Her story is fascinating—optimistic and motivating, too.
As a woman who has experienced life “from both sides now” in terms of size, Stacy Morris was someone I wanted to talk to. She graciously agreed to a Practical Glamour Q&A. Read on…
Q. I understand that you dropped 180 pounds in just under 2 years, and continue to keep the weight off. What is your top tip for handling cravings?
Stacey Morris: From all my years of dieting and falling off the wagon, I realized that it’s just not realistic to ignore cravings and hope they will go away.
I can usually tell when a craving is biological and my body’s asking for something specific or if it’s a psychological craving and I just want to eat something for a little enjoyment. I’ve learned that it’s not only OK to give myself enjoyment, it’s crucial for long-term success.
Being too strict and denying myself only backfires. So the trick is to make sure I really want a treat, then eat it with awareness and not rush through the experience. This is an entirely different experience from eating as a reaction to stress or boredom. I tell clients it’s a learning curve but if you’re patient, you can teach yourself the difference.
Out & About Glamour
Q. How can a person understand when they are engaging in emotional eating?
Stacey Morris:The best way to describe it is a feeling of non-peacefulness.
A sudden, imperative urge to eat, especially an old binge-food that’s not very nutritious, is my first clue. I’m actually grateful when this happens because it’s important information. It means there’s stress to deal with constructively, or an emotion that needs tending to. That is my first course of action.
It’s part of how I live a more aware and honest life now. It took me decades to finally make the connection, but eating over a problem will not solve it. The distraction emotional eating provides is fleeting. And the problem only gets compounded with the excess weight and feeling of ‘yuck’ from being overstuffed. I’d much rather wade through the uncomfortable emotions and face the issue.
I’m hardly a monk, though, when it comes to emotional eating. Sometimes I allow myself an emotional release through food…but with a makeover of a former binge food, i.e., a gluten-free cupcake, rice crackers and a favorite dip, etc. But, I make sure to eat this with awareness, reminding myself it’s a treat, and quantity indeed matters. I eat till I feel satisfied, not stuffed. That’s key.
“Because all the skinny in the world won’t help if you’re not feeling good about yourself from the inside out.”~Stacey Morris
Q. Going out, engaging in the world and meeting new people. How are these things different for you now?
Stacey Morris: Oh, it’s SO different! Not having to worry about fitting into chairs has been a tremendous burden lifted. My size actually curtailed me from going to movies and plays, as well as traveling on trains and airplanes…it became too embarrassing.
I also love getting dressed in the morning, though it now takes me a little longer because I have a bigger wardrobe to choose from! And I wear colors and patterns of all kind now. Before it was black head-to-toe every single day. Kind of a drag.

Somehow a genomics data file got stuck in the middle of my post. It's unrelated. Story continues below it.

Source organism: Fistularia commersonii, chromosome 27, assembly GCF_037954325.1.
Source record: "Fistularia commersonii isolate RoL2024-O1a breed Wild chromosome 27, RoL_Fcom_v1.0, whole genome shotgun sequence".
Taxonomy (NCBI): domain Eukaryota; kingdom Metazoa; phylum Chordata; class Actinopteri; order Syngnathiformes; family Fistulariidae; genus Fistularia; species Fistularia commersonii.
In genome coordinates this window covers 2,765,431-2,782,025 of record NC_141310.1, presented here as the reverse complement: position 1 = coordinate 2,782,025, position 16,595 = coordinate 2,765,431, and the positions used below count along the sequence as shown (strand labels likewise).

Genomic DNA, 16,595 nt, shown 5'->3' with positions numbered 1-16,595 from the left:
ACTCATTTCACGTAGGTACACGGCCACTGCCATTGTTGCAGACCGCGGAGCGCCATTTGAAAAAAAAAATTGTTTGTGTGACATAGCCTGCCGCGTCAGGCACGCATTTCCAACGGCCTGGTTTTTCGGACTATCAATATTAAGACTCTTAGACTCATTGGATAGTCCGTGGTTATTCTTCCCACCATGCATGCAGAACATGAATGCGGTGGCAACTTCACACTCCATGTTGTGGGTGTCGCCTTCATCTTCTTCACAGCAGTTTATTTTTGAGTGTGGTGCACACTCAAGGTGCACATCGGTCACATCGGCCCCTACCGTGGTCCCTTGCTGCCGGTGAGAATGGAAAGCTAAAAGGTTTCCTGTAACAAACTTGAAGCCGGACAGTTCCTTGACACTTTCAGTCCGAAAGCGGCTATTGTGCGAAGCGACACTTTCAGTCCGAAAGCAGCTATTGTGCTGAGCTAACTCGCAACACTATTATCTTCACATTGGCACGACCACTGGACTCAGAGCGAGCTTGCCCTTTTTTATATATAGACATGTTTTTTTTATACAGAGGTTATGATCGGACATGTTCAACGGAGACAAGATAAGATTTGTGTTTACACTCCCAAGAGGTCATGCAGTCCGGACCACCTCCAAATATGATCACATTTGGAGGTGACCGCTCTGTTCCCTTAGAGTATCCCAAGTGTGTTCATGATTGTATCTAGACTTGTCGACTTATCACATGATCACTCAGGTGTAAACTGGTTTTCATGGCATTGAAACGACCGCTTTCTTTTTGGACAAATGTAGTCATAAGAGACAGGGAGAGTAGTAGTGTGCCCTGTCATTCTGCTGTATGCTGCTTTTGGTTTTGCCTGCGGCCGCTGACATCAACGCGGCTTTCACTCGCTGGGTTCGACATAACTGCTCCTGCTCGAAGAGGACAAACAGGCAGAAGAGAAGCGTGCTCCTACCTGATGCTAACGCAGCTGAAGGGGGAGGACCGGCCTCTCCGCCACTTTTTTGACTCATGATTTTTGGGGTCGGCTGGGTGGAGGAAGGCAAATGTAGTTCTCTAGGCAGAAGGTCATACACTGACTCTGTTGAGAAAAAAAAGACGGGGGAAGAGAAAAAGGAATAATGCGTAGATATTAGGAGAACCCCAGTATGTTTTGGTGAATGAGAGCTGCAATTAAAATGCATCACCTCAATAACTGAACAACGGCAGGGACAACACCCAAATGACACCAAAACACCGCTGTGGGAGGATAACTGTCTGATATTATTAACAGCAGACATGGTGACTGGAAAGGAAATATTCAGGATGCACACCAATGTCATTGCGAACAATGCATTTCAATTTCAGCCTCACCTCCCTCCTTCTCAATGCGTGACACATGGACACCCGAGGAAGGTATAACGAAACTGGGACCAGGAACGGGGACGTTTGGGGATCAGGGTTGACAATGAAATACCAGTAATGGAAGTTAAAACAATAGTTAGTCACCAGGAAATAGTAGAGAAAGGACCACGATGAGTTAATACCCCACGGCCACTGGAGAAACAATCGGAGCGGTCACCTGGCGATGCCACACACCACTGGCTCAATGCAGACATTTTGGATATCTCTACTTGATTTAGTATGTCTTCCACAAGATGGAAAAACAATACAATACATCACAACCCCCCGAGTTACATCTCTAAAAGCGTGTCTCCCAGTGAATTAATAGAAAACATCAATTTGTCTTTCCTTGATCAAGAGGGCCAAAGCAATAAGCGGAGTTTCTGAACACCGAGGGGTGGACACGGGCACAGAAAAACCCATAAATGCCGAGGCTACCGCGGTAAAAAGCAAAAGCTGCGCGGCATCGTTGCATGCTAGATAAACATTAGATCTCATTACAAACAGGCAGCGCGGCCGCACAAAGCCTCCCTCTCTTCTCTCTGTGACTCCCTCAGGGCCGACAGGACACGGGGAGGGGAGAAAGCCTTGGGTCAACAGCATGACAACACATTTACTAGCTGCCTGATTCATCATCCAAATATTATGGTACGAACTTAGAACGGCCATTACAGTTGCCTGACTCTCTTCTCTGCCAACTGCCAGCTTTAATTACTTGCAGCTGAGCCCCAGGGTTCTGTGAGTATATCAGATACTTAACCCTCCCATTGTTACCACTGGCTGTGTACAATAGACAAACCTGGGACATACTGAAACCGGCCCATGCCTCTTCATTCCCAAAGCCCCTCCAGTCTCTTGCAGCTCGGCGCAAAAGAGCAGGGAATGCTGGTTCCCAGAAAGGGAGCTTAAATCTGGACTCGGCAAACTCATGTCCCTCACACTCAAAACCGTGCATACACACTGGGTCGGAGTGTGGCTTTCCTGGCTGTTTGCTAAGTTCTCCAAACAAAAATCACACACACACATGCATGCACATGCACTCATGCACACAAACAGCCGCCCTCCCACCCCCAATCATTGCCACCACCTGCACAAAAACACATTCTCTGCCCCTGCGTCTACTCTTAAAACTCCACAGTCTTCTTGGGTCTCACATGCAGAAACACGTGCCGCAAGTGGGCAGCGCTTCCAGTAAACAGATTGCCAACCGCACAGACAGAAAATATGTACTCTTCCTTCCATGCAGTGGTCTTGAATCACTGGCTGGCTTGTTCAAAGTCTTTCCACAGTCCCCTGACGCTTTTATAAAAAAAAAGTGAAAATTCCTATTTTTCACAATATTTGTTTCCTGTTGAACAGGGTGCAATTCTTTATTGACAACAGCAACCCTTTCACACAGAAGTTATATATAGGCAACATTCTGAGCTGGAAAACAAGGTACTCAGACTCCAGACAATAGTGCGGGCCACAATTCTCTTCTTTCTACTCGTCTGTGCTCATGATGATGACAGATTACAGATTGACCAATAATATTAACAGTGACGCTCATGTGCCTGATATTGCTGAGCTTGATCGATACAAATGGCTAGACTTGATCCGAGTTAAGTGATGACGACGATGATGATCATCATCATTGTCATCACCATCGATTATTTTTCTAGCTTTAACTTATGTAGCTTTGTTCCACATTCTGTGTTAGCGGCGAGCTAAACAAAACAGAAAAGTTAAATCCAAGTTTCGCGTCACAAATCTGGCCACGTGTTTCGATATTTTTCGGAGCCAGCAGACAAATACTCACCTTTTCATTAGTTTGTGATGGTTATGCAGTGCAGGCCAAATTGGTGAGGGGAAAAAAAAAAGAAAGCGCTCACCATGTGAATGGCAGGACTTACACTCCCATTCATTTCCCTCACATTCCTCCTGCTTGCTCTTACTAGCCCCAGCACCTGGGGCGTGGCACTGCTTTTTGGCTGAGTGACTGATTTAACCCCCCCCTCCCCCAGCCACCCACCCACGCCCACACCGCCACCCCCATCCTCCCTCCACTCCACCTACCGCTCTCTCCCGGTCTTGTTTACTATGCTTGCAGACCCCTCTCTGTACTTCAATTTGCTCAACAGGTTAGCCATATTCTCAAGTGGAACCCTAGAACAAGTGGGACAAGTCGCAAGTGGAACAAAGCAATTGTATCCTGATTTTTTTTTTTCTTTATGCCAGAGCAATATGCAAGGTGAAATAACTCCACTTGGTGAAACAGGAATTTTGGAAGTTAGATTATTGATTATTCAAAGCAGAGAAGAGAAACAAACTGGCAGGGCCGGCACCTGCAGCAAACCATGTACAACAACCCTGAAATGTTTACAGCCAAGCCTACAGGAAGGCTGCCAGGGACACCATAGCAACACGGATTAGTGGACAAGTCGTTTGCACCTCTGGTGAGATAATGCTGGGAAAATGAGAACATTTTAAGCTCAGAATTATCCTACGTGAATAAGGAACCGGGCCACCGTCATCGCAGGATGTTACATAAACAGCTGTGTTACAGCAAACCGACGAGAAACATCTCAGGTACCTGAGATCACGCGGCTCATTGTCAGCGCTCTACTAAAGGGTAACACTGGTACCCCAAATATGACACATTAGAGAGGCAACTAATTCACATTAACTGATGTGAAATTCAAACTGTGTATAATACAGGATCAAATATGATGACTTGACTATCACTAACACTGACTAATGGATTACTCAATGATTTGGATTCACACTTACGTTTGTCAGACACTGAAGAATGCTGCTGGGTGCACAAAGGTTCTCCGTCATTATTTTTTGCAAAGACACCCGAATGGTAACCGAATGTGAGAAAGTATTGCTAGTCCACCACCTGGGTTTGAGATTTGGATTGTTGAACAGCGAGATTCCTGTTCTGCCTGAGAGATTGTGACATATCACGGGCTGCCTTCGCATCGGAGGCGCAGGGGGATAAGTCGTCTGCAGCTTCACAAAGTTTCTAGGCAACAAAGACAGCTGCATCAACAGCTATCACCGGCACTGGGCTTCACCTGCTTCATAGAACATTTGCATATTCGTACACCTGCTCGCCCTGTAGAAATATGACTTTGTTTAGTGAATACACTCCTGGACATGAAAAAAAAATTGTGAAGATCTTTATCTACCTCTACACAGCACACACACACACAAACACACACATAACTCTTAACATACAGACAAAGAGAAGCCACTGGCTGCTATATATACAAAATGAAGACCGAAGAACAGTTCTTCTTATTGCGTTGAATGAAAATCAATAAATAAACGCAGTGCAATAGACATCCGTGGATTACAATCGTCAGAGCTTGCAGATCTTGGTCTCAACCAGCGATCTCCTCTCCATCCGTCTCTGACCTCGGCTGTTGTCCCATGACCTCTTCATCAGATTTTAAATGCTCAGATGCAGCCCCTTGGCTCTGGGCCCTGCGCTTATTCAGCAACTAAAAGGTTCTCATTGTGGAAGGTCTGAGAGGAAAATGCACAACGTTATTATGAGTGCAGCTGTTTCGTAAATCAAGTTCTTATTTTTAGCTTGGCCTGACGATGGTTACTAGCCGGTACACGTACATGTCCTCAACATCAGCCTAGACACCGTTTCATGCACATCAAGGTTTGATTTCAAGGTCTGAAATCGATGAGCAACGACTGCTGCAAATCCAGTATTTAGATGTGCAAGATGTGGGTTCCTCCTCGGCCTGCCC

Also, in general, people notice me more and make direct eye contact. It’s not really right or fair, but people of size tend to be treated as non-entities. Overall, life is more fun because I have the physical litheness and freedom that I always wanted but thought was forever out of my reach. I’m dedicating the rest of my life to letting others in my situation know there are indeed solutions. There is no magic, only an honest commitment to yourself. ☼
Terrence Davidson, aka The Wig Master, is a famed wig and celebrity hairstylist whose client roster includes glamour girls such as Jennifer Hudson, Tyra Banks, Nicki Minaj, Mary J Blige and Iman.
What strikes me as very Practical Glamour about his work is how he creates these edgy and eye-popping looks fit for the stage, then goes ahead and creates very feminine, sensual looks that any woman would feel comfortable sporting in everyday life.
I had the opportunity to ask Terrence for tips on keeping that weave real and selecting your best hair shade:
Q. What is the biggest mistake a gal can make when it comes to maintaining her weave?
Terrence Davidson: The biggest mistake a girl can make when maintaining her weave would be to put too much product in the weave as far as oil or hair sprays!
It makes the hair very very heavy and oily which will cause curls to not hold and look greasy.
Speaking of the importance of color, what tip do you have for a lady when it comes to selecting the best shade for her unique eye and skin color?
Terrence Davidson:My idea on a lady chosing the right color for her skin and eyes would be to first make sure the color they chose will always soften them up and still bring out the natural undertone in the skin.
Most people have a yellow and or red undertone to their complexion, so I identity either (black, browns and reds or blondes, auburns and strawberry reds). Most people with a yellow undertone look best with black and or deep brown colors, and people with red undertones look best with blondes and reds.
Terrence Davidson, The Wig Master, Specializes in Melding Edge with Ease. Very Practical Glamour!
Q. Stylistically, I think it can be hard to meld natural allure and edge, but you do an excellent job of it. Your beauty gallery is filled with images of hair styles that are dramatic yet Earth-bound and feminine at the same time. What inspires your vision when it comes to styling a woman?